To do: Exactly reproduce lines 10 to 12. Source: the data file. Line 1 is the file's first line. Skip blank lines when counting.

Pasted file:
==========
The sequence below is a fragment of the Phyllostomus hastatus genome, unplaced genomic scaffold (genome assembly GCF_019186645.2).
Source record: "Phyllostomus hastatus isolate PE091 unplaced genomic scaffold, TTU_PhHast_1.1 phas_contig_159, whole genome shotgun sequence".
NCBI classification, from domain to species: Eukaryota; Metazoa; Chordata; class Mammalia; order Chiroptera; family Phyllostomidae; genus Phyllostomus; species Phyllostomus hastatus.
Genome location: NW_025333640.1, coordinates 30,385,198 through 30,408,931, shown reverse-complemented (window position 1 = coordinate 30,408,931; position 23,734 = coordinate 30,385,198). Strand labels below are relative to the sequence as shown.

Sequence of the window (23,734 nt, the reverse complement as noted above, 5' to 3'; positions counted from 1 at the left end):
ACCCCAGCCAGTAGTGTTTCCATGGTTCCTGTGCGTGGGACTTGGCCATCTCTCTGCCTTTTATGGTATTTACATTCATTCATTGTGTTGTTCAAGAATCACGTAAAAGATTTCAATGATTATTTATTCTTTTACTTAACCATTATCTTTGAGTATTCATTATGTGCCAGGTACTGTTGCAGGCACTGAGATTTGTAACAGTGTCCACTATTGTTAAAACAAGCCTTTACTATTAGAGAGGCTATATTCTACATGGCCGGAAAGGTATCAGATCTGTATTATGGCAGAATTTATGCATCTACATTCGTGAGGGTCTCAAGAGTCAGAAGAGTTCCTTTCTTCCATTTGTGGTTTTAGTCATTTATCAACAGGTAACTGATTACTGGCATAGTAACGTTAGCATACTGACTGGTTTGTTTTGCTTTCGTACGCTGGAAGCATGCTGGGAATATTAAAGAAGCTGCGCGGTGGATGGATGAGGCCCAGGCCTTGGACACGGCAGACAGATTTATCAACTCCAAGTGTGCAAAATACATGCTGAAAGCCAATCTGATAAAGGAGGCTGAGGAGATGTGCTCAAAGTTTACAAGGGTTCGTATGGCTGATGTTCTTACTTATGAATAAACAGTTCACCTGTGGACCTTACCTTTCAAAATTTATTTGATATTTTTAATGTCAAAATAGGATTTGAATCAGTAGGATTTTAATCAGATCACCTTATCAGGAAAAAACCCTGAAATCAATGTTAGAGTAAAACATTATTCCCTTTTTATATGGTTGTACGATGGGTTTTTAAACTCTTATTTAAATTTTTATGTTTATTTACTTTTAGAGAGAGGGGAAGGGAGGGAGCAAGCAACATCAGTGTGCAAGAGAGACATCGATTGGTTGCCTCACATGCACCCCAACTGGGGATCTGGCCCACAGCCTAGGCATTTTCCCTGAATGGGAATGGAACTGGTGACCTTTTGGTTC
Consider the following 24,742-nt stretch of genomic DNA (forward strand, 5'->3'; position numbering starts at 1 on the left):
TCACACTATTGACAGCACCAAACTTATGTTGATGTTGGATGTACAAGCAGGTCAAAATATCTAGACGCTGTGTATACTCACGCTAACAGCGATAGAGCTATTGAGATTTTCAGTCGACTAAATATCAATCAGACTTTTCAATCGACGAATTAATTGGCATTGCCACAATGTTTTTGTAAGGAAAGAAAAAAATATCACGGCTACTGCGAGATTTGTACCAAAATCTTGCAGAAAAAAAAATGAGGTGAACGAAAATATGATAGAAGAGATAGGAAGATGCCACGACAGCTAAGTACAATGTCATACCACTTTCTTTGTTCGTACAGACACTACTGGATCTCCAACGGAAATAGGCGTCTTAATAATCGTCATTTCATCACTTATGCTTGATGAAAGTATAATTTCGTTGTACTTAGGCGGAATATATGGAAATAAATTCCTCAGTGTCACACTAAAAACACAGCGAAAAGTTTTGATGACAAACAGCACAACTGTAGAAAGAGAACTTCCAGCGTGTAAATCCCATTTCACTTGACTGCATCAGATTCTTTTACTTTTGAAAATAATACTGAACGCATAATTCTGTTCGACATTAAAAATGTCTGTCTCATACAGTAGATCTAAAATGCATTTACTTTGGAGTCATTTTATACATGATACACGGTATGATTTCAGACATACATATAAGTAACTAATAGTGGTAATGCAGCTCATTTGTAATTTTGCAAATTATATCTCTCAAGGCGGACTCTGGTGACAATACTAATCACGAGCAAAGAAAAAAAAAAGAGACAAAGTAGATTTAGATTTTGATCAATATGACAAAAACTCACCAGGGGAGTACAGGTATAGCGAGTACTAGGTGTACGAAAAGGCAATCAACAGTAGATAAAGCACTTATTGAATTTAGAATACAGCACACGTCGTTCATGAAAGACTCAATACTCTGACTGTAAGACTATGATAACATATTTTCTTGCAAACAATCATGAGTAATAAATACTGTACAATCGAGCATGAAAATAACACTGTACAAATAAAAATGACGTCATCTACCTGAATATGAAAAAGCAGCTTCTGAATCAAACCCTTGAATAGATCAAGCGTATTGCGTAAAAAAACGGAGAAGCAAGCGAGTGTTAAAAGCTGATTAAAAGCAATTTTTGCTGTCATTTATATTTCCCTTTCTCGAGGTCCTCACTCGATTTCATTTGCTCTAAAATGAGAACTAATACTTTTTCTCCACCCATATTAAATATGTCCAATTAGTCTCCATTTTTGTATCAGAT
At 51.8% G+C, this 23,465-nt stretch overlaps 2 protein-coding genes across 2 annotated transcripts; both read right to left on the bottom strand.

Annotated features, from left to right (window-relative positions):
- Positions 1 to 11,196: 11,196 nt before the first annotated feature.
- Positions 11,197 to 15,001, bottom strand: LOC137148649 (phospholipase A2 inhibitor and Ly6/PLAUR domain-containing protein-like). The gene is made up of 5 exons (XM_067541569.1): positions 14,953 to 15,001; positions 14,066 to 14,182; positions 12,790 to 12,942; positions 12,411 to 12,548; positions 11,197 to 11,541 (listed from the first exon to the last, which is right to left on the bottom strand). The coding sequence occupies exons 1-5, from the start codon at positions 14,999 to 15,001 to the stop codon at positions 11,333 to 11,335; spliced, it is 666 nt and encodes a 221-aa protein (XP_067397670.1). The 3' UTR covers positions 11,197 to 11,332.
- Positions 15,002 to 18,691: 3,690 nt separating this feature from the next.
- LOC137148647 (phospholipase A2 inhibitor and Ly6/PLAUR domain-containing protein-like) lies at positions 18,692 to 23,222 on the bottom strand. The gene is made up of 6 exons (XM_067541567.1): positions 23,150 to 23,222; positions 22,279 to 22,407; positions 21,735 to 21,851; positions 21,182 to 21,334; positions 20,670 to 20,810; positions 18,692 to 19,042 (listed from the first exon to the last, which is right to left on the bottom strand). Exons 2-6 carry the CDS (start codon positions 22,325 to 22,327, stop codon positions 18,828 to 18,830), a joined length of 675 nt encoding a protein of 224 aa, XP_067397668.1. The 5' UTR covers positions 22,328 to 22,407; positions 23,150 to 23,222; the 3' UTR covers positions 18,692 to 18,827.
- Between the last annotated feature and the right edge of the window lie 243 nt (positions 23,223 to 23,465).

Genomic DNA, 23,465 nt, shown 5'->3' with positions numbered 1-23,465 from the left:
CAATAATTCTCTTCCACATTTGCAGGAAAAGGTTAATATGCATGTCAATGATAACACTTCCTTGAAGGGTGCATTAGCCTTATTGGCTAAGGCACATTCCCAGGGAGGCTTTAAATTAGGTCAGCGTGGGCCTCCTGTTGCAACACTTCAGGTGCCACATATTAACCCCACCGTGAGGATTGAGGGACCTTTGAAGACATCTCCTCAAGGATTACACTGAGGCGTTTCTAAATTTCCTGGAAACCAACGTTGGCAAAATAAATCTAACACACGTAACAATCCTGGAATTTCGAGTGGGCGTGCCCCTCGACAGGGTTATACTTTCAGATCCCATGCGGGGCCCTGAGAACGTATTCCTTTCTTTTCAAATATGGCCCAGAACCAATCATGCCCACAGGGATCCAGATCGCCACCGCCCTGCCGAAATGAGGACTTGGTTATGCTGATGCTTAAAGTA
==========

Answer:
Annotated features, from left to right (window-relative positions):
- Positions 1 to 11,196: 11,196 nt before the first annotated feature.
- Positions 11,197 to 15,001, bottom strand: LOC137148649 (phospholipase A2 inhibitor and Ly6/PLAUR domain-containing protein-like). The gene is made up of 5 exons (XM_067541569.1): positions 14,953 to 15,001; positions 14,066 to 14,182; positions 12,790 to 12,942; positions 12,411 to 12,548; positions 11,197 to 11,541 (listed from the first exon to the last, which is right to left on the bottom strand). The coding sequence occupies exons 1-5, from the start codon at positions 14,999 to 15,001 to the stop codon at positions 11,333 to 11,335; spliced, it is 666 nt and encodes a 221-aa protein (XP_067397670.1). The 3' UTR covers positions 11,197 to 11,332.